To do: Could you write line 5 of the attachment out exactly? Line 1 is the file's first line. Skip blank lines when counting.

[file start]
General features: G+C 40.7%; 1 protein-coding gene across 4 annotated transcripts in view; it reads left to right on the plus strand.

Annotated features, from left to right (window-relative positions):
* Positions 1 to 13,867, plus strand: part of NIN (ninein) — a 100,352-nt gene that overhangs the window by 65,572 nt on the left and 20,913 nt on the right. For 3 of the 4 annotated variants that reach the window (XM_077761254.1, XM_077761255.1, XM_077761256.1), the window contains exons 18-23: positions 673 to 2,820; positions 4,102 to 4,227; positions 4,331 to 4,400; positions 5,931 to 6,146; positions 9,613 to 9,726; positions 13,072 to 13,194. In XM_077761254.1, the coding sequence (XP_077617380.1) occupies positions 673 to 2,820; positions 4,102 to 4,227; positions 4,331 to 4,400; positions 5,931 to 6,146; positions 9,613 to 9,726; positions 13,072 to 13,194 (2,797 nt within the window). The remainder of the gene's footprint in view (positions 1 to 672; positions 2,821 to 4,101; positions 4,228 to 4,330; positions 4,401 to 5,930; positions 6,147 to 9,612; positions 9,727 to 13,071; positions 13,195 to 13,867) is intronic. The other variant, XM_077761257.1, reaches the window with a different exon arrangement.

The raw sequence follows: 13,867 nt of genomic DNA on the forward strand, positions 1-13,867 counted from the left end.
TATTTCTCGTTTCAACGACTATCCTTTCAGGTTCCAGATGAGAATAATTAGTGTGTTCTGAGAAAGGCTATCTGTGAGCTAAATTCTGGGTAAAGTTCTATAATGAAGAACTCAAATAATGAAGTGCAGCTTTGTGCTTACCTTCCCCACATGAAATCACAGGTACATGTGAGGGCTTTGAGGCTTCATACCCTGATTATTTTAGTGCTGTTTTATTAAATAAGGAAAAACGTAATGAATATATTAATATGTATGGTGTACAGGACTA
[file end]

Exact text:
TATTTCTCGTTTCAACGACTATCCTTTCAGGTTCCAGATGAGAATAATTAGTGTGTTCTGAGAAAGGCTATCTGTGAGCTAAATTCTGGGTAAAGTTCTATAATGAAGAACTCAAATAATGAAGTGCAGCTTTGTGCTTACCTTCCCCACATGAAATCACAGGTACATGTGAGGGCTTTGAGGCTTCATACCCTGATTATTTTAGTGCTGTTTTATTAAATAAGGAAAAACGTAATGAATATATTAATATGTATGGTGTACAGGACTA